Faith vs Fear

Faith vs Fear

Monday, May 9, 2011

Reconnecting with My Mother

Mothers Day is always a bittersweet day for me, with tender memories of my mother coming to the surface. This year my sister's comment about our mom's hamburger patties that resembled "hockey pucks" brought back happy memories of long-forgotten family dinners and made me laugh. For some reason, none of her daughters can cook decent hamburger patties, either. We think it's genetic.

My mother died unexpectedly of a stroke when she was 53 years old and just starting to experience an empty nest. I was 21, engaged to be married, and figuring out my life away from her. Although deeply saddened by the loss, I didn’t take much time to mourn, and went on with my activities, including marriage a few months later. I became a mother myself within a year of her passing.

My daughter was born on the third anniversary of her death, and oh, how I wanted my mother then! I slipped into post-partum depression, complicated by unresolved grief and other factors. I eventually recovered from the depression but was not able to talk much about her for another 15 years.

The years flew by filled with life’s unexpected twists and turns and the joys and sorrows of raising children. Often, when perplexed by my children’s behavior, I pondered the question, “What would Mom do or say?” I tried to follow her example in raising my children and missed not having her here to enjoy her grandchildren. She would be so proud of them!

Then I found some long-forgotten letters that she wrote to me when I was in college. When I held the creased letters with fading ink, written in my mother’s familiar, difficult-to-decipher writing, I felt warmed by memories of a home long gone. I pictured her sitting at a table, writing letters on whatever paper was available. I could even hear her voice in my mind. I read them through and enjoyed remembering the carefree, exciting time when I first left home.

I am now a few years older than she was when she wrote them, but I face some of the same challenges. Even though I want my children to progress, sometimes it's difficult seeing them move in different directions. She also had trouble dealing with an emptying nest: “We missed you on Thanksgiving. It’s the first Thanksgiving you have not been home. It’s hard to see the family pulling apart; not being able to spend holidays together. I hope you won’t get too homesick.”

There’s something about the motherhood role that makes us want to give advice to our children, and she was no exception. I appreciate now her gentle reminders, and her wish to have me at home with her:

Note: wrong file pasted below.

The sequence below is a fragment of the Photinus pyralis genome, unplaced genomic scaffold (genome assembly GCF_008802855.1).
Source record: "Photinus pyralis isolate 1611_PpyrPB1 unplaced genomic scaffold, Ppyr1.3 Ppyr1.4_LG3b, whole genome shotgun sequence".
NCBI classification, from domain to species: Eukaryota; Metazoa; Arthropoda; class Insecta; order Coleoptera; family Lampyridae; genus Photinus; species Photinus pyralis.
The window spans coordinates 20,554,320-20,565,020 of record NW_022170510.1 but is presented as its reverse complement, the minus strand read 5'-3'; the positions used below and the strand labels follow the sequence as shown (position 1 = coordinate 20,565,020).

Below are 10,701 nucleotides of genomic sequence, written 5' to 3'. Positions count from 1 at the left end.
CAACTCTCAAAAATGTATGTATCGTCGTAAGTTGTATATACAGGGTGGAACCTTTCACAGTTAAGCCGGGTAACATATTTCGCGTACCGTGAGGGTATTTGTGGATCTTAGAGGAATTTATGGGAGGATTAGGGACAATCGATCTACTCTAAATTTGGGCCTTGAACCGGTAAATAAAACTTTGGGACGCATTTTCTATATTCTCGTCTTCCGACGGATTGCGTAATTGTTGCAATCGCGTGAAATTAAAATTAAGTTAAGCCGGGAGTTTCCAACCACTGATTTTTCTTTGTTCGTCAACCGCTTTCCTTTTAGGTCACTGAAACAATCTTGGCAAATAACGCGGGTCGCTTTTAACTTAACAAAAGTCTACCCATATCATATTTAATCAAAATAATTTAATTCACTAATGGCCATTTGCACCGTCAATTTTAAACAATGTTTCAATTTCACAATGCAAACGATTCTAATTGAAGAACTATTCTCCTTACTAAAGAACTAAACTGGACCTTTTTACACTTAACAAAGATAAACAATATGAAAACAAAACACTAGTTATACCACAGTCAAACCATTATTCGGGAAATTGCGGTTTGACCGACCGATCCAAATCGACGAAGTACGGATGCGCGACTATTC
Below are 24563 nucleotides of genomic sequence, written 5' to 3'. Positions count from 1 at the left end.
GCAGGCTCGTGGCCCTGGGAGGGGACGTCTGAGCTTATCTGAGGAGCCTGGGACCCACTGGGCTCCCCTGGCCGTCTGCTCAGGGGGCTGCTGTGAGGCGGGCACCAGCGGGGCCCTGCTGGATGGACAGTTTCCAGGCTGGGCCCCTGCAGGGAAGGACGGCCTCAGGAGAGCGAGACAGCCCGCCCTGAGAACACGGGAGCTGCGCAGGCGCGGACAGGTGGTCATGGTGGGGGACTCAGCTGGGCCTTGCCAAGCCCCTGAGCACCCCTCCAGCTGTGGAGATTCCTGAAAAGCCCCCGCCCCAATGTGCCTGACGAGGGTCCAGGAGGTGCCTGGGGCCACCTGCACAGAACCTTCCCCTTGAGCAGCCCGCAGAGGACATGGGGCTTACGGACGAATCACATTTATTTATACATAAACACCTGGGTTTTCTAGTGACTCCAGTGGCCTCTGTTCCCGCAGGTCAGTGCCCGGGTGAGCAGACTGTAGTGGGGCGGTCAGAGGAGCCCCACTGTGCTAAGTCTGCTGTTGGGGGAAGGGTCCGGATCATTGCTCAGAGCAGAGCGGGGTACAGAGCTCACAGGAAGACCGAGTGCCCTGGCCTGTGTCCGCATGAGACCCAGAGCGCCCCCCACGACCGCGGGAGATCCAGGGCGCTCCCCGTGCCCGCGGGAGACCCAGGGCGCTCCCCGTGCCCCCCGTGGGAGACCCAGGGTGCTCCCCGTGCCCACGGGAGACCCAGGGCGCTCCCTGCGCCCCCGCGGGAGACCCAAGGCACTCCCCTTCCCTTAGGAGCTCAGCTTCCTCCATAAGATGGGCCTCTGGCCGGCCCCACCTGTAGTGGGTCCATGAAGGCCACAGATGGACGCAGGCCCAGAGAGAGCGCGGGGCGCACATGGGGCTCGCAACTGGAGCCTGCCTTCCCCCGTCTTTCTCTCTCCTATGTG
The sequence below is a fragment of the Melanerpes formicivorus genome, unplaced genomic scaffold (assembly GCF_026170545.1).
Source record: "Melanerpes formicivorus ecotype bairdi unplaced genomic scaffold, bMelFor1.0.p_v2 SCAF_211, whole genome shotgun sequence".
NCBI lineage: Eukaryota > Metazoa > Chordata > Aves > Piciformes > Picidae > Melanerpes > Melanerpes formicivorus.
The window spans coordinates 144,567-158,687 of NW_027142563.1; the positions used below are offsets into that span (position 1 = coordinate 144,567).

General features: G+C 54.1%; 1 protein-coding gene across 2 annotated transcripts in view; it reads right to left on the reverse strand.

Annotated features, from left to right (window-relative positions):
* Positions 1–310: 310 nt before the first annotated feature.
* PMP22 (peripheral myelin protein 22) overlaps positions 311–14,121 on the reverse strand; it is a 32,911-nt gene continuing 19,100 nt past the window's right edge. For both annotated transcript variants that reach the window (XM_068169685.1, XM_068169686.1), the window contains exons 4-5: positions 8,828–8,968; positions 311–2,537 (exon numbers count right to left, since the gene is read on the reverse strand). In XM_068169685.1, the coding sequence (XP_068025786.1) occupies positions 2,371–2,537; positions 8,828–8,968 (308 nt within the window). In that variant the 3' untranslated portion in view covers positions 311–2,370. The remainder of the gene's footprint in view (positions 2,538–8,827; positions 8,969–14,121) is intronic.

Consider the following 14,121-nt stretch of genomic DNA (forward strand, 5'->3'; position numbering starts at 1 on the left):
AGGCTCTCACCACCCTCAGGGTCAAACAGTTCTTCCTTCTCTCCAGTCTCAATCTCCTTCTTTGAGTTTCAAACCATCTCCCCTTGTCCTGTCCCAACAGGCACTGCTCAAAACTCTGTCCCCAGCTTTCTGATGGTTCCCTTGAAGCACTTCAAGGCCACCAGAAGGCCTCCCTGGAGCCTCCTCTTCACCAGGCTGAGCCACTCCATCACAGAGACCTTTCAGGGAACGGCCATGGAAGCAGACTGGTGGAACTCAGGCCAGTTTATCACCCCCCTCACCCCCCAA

“Please take care of yourself and don’t get run down. Get plenty of rest.”
“Be sure to budget the money you earn so that you will have enough to pay your bills at the end of the month. It is so easy to spend as you make it.”
“When will you be coming home? I did 14 pints of peaches for you, and froze 20 pints for us. Otherwise, life is dull, but we keep busy.”

All through the letters are expressions of love and confidence: “We are all looking forward to your summer at home as we love you and miss you very much. I’m so glad you enjoy your school and have learned so much about being independent, and taking care of yourself. We are proud of you.”

She frequently asked about the well-being of my roommates and friends, and her spirit shines through in this warm welcome to a friend:
“It was so good to talk with you again. We get lonely, but that is okay; then we appreciate everyone more. Your friend is welcome for Thanksgiving. We’ll borrow some cots from the neighbors so no one need sleep on the floor.”

Some of my favorite letters are descriptions of what she saw around her: “February 2. We have had two weeks of beautiful sunshine. Every weekend we have noisy snowmobiles running up and down the lake in front of our house. So we have driven to Riggins (on the Salmon River) for the last two Saturdays. Mild and warm down there; buttercups out all over the place.”

She also liked following current events, and one of the last letters she wrote was on Election Day 1976, just two months before she died: “Did you vote today? By the time you get this all the hullabaloo will be over, and we will settle down into what? Who knows?”

Finding these letters was better than finding treasure. I miss my mother and probably always will, but now I feel reconnected to her. I am healed.


  1. Sally,
    That was truly wonderful!! What a beautiful tribute to your mom! I am SO very thankful that you have found healing and again, feel connected to her!
    Blessings always,


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